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3-Minute MRI for Breast Cancer Screening

A 3-minute MRI showed to be more effective in detecting breast cancer during a recent study.

A new proof-of-concept study publishing in the Aug. 1 edition of the Journal of Clinical Oncology reported that a round of magnetic resonance imaging (MRI) that takes 3 minutes is just as effective as one that takes 21 minutes when screening for breast cancer.

According to Medscape, the 3-minute MRI is also more accurate than a digital mammography. The quicker MRI also has the ability to find 11 invasive breast cancers that can go undetected on regular mammography. 

"MRI is the technique of the future [for screening]," Dr. Christiane Kuhl, the physician who lead the team at the University Hospital of Aachen in Bonn, Germany, told Medscape. "Ionizing radiation is not involved. Compared with digital mammography, it is highly sensitive, and overdiagnosis is less of a problem, contrary to current notions."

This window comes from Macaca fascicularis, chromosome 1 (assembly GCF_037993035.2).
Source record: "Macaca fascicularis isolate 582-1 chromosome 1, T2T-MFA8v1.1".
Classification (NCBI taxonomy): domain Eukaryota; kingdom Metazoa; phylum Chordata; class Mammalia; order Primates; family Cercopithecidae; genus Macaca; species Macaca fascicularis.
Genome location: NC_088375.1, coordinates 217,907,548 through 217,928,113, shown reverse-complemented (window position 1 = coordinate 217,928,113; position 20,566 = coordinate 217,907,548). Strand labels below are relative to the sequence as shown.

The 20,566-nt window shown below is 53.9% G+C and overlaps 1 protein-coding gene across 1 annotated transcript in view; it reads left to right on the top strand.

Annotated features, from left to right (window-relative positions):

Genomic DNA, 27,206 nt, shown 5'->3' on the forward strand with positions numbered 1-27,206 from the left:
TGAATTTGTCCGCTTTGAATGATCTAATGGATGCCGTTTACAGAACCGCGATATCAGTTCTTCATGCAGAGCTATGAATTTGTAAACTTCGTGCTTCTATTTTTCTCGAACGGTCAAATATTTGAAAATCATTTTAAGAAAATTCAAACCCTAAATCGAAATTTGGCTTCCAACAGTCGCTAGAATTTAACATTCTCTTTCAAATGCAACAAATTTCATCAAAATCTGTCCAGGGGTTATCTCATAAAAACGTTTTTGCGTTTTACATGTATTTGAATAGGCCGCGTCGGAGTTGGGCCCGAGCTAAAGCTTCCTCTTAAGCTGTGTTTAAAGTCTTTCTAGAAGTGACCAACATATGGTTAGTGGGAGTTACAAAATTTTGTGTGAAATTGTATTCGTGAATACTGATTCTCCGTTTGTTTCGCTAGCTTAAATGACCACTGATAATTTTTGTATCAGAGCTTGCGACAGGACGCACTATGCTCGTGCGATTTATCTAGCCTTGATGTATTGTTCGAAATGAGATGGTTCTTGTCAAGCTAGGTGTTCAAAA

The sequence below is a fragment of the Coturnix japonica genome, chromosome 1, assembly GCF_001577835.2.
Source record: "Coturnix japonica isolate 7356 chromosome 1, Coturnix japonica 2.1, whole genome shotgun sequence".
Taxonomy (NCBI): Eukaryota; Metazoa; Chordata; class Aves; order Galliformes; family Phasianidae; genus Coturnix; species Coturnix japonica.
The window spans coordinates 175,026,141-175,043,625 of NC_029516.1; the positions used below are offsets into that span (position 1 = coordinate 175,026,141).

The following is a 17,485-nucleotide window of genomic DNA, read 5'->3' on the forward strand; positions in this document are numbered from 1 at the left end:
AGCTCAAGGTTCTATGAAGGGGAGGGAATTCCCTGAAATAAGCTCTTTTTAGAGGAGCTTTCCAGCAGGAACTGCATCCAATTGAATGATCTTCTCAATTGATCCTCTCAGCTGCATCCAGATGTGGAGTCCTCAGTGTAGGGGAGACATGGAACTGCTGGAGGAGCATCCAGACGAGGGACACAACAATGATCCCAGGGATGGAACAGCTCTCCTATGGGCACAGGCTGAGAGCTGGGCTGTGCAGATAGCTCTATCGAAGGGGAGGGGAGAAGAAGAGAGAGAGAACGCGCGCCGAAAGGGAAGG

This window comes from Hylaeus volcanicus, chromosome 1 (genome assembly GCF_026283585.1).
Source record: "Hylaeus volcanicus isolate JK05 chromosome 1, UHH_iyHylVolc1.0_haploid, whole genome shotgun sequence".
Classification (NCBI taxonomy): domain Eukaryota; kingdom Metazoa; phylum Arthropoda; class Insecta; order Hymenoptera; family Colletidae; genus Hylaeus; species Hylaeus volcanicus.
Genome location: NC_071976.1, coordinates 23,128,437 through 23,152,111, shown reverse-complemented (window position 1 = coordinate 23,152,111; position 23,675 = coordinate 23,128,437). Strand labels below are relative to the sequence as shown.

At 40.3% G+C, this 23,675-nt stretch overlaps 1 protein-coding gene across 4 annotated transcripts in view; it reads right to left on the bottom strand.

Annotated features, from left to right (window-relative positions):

The team of researchers reportedly read only the first postcontrast subtracted (FAST) and maximum-intensity projection images for the 3-minute MRI. The screening accuracy of the faster MRI showed to be similar to the results of a full diagnostic MRI most women undergo.

The results of the new study may mean that FAST MRIs are key for detecting breast cancer in the future. Medscape also reported that, in addition to being safe for patients, the test also finds more cancers than mammography.

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